Starring Timothy Spall, Dorothy Atkinson, Marion Baily, Paul Jesson, Lesley Manville, Martin Savage. Directed by Mike Leigh. (2014, 150 min). Sony
As presented by writer/director Mike Leigh and played by Timothy Spall, J.M.W. Turner is an 18th Century British artist renowned for his landscape paintings, both respected and reviled by his public and peers. Turner himself is congenially-eccentric and sort-of a philandering horndog (having affairs with several women, visiting brothels and often boinking his lifelong housekeeper when the mood strikes him). He also depends greatly on his father, William, who supports his son's artistic endeavors and generally looks after him long into adulthood. After William becomes ill and dies, Turner seems lost until he meets Sophia, a recently-widowed landlady of an inn on the coast. They soon develop a relationship which continues until his death years later.
In a nutshell, that’s the gist of Mr. Turner, a deliberately-paced character study which gives a great character actor (Spall) the chance to shine in a rare leading role. As Turner, Spall is terrific, though he grunts and groans more often than the lead singer of a death metal band. Despite some of Turner’s more lecherous leanings, Spall makes him fairly likable. Mr. Turner is also beautiful to look at, with stunning cinematography & production design that looks like both may have been inspired by Turner’s own landscape paintings.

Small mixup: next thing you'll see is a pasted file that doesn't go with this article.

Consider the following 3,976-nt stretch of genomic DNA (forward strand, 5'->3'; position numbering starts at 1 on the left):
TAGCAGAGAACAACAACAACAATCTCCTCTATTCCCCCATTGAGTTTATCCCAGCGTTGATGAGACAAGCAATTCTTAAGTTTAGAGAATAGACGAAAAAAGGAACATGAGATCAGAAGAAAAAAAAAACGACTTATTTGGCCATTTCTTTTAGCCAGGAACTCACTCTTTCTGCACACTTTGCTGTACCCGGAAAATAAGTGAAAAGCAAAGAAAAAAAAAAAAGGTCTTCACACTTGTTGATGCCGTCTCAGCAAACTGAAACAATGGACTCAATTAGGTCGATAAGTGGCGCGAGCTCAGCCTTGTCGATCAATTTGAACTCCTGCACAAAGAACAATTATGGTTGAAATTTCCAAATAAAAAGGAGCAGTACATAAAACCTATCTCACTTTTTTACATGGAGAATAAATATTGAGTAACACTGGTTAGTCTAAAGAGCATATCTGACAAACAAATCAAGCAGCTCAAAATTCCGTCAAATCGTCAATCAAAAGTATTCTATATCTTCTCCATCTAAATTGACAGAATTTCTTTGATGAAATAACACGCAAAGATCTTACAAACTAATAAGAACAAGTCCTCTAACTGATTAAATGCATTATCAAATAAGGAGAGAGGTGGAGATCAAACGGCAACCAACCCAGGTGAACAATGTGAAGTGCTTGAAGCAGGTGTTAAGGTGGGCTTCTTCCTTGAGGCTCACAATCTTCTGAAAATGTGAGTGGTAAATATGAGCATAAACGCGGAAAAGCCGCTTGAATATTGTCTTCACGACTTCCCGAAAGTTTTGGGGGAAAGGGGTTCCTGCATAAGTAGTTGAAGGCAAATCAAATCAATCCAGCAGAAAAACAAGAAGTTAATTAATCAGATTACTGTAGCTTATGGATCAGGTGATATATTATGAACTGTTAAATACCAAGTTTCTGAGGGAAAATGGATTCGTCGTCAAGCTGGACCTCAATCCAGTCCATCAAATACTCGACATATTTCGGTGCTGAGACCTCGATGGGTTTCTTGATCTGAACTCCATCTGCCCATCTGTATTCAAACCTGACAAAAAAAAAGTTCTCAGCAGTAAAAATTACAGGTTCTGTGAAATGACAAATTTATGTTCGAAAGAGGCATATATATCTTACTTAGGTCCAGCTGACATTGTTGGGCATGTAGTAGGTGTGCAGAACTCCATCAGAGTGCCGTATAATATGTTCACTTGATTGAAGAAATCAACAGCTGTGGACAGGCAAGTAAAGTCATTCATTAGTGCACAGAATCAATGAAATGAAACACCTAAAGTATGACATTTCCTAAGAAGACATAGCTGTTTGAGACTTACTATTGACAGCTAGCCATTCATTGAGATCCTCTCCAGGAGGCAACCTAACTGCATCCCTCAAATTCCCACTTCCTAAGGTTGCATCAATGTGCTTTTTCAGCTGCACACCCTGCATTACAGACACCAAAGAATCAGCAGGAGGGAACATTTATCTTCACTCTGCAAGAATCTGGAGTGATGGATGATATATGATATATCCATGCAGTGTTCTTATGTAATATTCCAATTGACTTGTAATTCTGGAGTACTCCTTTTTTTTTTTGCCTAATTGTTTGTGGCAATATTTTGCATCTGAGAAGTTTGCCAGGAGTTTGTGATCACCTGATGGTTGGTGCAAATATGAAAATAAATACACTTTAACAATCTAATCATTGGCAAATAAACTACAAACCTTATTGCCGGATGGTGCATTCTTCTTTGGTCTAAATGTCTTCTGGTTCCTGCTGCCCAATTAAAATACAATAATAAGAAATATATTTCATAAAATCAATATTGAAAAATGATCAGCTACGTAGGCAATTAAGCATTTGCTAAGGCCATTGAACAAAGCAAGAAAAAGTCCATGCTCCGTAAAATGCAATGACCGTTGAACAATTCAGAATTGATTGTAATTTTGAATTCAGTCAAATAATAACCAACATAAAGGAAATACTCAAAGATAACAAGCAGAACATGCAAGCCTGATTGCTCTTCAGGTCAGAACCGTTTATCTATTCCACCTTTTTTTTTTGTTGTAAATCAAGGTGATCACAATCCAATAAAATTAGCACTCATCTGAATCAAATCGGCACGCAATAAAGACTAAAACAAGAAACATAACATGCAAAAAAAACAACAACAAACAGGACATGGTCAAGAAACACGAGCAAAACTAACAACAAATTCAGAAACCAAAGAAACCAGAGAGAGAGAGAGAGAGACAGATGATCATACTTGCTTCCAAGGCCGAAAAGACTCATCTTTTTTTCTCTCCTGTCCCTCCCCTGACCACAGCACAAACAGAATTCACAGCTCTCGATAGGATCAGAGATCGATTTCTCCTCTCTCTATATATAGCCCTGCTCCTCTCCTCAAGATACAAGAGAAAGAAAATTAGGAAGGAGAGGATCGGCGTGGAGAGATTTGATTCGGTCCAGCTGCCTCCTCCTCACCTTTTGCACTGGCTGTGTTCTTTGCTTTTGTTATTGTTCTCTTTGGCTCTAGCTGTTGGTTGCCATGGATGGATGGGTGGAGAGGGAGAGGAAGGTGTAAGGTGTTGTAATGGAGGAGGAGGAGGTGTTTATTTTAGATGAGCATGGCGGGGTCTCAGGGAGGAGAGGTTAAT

At the same time, there’s an overall aloofness throughout the film which prevents us from becoming truly invested in what’s going on. Despite great performances from the entire cast, the characters who drift in and out Turner’s life don’t really resonate much. Nor do we come away with a true appreciation for his artistic genius. We see Turner at the canvas a few times, as well as one scene in which he goes to extremes in order to accurately paint a snowstorm at sea. But other than that, we don’t really see the creative process of an artist whose paintings are worth millions today.
Still, Mr. Turner can be appreciated and enjoyed for its visual artistry, the lush music score by Gary Yershon and a career-defining performance by Spall.
- Featurettes: "The Cinematic Palette: The Cinematography of My. Turner"; "The Many Colours of Mr. Turner"
- Director Commentary
- Deleted Scene